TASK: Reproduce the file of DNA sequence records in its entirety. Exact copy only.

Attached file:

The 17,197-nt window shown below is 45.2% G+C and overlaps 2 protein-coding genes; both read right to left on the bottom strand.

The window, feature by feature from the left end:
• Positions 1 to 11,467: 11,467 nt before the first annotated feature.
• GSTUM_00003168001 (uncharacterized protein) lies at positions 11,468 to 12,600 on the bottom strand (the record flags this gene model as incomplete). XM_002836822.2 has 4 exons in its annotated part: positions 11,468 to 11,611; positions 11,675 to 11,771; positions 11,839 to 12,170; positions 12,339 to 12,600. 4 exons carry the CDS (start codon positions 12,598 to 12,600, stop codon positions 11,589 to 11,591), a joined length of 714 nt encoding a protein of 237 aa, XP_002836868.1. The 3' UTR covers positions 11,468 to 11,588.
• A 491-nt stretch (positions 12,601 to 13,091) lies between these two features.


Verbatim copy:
The 17,197-nt window shown below is 45.2% G+C and overlaps 2 protein-coding genes; both read right to left on the bottom strand.

The window, feature by feature from the left end:
• Positions 1 to 11,467: 11,467 nt before the first annotated feature.
• GSTUM_00003168001 (uncharacterized protein) lies at positions 11,468 to 12,600 on the bottom strand (the record flags this gene model as incomplete). XM_002836822.2 has 4 exons in its annotated part: positions 11,468 to 11,611; positions 11,675 to 11,771; positions 11,839 to 12,170; positions 12,339 to 12,600. 4 exons carry the CDS (start codon positions 12,598 to 12,600, stop codon positions 11,589 to 11,591), a joined length of 714 nt encoding a protein of 237 aa, XP_002836868.1. The 3' UTR covers positions 11,468 to 11,588.
• A 491-nt stretch (positions 12,601 to 13,091) lies between these two features.